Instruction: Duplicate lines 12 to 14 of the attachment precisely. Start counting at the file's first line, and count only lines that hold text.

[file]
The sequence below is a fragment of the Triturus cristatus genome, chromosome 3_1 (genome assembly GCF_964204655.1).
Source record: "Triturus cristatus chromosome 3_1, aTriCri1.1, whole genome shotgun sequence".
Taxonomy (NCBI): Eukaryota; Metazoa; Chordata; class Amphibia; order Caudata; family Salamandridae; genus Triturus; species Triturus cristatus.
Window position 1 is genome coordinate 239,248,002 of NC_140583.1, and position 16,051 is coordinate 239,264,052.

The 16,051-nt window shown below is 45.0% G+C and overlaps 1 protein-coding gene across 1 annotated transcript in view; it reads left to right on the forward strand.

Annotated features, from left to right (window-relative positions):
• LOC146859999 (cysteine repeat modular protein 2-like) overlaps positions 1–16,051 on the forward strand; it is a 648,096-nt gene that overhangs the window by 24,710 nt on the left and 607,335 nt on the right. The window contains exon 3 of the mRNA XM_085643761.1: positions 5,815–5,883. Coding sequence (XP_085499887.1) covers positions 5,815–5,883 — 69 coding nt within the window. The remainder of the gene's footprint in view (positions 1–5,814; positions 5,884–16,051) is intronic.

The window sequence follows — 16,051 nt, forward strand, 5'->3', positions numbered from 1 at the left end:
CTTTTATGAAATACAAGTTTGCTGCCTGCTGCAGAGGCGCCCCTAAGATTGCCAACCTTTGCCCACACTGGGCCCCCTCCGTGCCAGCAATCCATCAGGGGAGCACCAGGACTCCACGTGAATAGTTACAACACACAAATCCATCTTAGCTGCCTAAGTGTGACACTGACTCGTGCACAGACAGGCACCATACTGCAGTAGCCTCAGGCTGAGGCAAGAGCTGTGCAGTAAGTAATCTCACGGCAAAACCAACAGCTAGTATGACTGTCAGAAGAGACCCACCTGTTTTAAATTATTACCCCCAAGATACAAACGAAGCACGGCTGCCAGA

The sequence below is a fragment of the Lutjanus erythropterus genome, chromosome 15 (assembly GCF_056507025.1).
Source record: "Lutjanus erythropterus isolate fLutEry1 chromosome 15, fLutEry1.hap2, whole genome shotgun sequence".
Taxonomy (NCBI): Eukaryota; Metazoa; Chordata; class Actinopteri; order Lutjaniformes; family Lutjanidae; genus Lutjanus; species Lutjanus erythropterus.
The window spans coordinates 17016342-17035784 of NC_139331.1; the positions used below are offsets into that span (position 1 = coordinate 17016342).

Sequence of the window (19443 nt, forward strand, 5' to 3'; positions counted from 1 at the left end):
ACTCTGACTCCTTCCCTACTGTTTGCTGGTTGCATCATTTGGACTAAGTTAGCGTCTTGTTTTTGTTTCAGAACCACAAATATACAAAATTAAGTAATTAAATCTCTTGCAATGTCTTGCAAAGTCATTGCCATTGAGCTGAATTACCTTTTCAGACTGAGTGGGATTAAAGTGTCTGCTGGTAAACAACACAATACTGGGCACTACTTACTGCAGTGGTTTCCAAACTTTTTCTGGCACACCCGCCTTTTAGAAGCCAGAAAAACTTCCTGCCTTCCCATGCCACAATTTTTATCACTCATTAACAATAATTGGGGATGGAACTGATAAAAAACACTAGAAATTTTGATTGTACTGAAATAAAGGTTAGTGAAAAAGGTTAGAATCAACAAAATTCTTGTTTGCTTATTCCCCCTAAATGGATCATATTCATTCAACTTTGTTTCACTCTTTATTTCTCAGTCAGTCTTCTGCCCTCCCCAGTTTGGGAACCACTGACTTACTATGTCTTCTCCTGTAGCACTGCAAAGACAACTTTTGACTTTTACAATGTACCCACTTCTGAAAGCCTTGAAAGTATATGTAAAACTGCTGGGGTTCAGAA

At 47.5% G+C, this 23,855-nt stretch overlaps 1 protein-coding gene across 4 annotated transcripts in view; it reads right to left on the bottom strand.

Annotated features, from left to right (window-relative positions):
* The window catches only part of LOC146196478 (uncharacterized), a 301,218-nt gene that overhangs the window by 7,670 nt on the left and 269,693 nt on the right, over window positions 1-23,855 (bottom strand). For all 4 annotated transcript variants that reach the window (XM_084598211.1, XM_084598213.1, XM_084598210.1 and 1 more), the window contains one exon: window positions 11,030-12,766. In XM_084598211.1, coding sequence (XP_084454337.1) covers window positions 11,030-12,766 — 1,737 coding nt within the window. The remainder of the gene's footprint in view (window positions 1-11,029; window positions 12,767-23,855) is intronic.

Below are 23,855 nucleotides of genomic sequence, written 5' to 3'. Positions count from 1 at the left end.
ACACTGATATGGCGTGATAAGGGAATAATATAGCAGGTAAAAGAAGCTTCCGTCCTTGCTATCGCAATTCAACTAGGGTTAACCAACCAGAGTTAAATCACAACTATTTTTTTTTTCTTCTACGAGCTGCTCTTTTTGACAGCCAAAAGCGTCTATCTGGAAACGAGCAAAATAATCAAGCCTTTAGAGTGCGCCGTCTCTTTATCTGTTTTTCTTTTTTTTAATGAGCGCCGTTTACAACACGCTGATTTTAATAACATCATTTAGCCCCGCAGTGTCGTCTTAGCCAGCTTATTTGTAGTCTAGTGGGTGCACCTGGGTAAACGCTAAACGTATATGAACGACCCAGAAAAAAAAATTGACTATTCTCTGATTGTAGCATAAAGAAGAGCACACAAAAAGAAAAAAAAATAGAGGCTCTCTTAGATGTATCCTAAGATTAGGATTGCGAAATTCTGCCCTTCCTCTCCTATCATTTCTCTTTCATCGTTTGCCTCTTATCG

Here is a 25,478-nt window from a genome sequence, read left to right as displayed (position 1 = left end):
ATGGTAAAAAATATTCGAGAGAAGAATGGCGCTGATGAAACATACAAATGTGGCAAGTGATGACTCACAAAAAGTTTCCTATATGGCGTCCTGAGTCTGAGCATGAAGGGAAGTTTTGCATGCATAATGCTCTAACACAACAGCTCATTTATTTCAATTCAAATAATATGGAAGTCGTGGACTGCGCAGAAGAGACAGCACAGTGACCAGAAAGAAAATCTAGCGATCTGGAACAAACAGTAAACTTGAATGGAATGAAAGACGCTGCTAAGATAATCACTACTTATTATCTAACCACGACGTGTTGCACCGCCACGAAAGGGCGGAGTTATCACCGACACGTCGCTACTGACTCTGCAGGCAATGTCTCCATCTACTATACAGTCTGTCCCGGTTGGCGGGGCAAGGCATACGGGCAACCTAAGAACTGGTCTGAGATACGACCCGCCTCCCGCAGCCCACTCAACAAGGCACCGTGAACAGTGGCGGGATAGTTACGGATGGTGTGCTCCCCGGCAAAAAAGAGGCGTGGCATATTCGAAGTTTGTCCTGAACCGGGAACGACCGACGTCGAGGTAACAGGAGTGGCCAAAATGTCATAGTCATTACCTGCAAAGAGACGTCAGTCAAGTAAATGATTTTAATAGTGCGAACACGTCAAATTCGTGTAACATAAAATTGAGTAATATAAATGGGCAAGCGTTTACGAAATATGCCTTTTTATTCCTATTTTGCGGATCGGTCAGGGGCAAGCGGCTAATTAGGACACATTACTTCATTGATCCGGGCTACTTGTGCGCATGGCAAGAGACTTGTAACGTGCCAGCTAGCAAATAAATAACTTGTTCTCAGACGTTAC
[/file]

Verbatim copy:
Taxonomy (NCBI): Eukaryota; Metazoa; Chordata; class Actinopteri; order Lutjaniformes; family Lutjanidae; genus Lutjanus; species Lutjanus erythropterus.
The window spans coordinates 17016342-17035784 of NC_139331.1; the positions used below are offsets into that span (position 1 = coordinate 17016342).

Sequence of the window (19443 nt, forward strand, 5' to 3'; positions counted from 1 at the left end):